Media Moves

Lewis, SABEW winner, finds stories in markets

March 28, 2014

Everything is a market to best-selling author Michael Lewis.

From the story of football player Michael Oher in “The Blind Side” to the drafting process of the Oakland A’s in “Moneyball,” Lewis said he writes about markets, not business.

Lewis answered questions from “Wizard of Lies” author Diana Henriques on Friday afternoon at the annual Society of American Business Editors and Writers conference, which is being held this weekend at Arizona State University. Lewis received SABEW’s highest honor, the Distinguished Service Award.

His next book, “Flash Boys,” is coming out Monday — but the plot has been embargoed until a “60 Minutes” special Sunday night. The story will be centered around high-frequency trading, a subject Lewis came across when he was writing an article about a computer programmer who was jailed for stealing code from Goldman Sachs.

The popular novel-turned-film “Moneyball” also evolved from an article, but Lewis realized he had to make it a book the first time he saw the Oakland A’s players naked.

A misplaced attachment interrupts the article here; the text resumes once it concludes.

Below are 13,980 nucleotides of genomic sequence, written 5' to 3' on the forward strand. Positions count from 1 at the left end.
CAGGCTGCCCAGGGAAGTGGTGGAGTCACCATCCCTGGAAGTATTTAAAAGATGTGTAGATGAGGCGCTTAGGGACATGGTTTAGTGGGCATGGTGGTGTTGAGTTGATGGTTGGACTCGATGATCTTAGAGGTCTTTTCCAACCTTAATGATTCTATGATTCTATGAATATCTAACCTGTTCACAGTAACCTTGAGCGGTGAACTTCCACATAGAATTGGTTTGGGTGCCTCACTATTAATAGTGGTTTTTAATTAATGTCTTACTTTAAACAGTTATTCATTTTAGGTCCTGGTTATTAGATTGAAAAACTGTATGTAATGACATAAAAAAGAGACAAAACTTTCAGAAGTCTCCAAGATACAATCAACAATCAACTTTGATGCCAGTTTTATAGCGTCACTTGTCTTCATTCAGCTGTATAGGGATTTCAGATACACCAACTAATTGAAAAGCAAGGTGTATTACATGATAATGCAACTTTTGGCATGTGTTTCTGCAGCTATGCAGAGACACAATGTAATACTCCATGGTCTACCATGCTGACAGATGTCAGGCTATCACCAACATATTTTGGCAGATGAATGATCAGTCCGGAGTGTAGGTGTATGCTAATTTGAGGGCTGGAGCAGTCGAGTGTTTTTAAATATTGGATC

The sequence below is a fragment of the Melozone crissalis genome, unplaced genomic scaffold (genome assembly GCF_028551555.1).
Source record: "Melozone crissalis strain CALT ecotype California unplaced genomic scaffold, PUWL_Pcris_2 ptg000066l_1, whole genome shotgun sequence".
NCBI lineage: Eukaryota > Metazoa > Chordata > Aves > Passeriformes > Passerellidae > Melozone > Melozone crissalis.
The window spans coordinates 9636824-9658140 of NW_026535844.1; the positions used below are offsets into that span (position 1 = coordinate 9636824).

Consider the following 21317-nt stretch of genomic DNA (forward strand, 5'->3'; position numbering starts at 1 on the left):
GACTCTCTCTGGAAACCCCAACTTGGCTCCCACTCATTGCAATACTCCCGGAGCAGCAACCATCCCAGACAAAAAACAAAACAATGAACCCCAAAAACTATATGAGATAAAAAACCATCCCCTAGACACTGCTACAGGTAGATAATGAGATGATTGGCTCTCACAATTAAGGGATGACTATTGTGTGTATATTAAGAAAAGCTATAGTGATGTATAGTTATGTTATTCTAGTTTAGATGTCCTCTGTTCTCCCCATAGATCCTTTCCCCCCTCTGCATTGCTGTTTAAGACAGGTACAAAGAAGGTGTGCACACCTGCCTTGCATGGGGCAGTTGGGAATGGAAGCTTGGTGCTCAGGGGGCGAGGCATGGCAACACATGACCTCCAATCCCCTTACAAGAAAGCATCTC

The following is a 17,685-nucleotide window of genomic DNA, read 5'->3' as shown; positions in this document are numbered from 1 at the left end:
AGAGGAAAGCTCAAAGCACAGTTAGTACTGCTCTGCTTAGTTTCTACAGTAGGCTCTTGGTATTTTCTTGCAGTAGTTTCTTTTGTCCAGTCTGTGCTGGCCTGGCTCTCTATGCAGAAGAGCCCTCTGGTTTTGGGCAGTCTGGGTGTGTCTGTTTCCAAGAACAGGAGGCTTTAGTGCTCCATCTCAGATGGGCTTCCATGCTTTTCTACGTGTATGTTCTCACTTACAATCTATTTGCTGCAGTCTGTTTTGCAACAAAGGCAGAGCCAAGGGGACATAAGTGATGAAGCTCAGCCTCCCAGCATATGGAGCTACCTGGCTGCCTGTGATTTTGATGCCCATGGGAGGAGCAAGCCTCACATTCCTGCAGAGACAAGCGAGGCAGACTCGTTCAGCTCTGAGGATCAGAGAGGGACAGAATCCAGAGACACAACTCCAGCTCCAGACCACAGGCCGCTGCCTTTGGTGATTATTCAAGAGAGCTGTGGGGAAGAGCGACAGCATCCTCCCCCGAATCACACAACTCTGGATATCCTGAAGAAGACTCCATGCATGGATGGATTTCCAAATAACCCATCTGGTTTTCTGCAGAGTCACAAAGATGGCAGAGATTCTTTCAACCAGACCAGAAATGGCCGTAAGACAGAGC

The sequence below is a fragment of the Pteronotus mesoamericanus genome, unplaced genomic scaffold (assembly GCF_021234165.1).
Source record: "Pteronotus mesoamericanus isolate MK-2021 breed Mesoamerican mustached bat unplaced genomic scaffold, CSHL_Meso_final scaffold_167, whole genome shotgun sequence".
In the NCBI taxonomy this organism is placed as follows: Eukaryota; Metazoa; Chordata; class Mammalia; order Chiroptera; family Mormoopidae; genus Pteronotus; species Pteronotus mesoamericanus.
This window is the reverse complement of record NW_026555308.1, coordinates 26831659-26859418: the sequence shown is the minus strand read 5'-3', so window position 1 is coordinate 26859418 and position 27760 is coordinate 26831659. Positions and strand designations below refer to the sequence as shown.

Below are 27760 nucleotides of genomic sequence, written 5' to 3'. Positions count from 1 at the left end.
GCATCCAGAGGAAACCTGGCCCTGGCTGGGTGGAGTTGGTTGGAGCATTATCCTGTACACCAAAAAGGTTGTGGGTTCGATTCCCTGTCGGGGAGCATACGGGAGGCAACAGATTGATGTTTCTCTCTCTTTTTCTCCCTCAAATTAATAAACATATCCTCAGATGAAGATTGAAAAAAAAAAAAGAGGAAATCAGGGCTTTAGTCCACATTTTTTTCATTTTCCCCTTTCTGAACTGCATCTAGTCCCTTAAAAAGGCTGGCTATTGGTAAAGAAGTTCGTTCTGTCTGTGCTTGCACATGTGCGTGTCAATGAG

He told the team’s general manager Billy Beane and other officials that he saw the players naked and that it was unappealing — the players didn’t look like professional athletes.

But that was the point, the team’s officials said. When they draft players, they look for people who don’t look like the typical baseball player, because the handsome players with the good bodies are typically overvalued.

The book gathered traction in the business world.

“A lot of business is boring,” Lewis said. “Even people who do it don’t really know how to make it interesting to their families, and if they can find a sports analogy, then it solves the boringness.”

Lewis said he won’t write a sequel to “Moneyball,” but he had the idea for another baseball book while writing “Moneyball” that never materialized. It would have been called “Underdogs,” and it would have followed the players who go through the minor leagues.

“It was cursed by ‘Moneyball,’” he said. “’Moneyball’ was so loud, I couldn’t hear myself think.”

Through his books, Lewis has made financial journalism cool, said outgoing SABEW President Kevin Hall.

The trick, Lewis said, is to tell a story well and be passionate.

“If I was a boss, if I sensed genuine enthusiasm and passion for an unrelated piece of work, I’d say go do it,” Lewis said. “The reader picks up on what the writer is enthusiastic about. You can’t fake it.”

Maddy Will is a senior business journalism student at the UNC-Chapel Hill School of Journalism and Mass Communication attending the SABEW conference on a Talking Biz News scholarship

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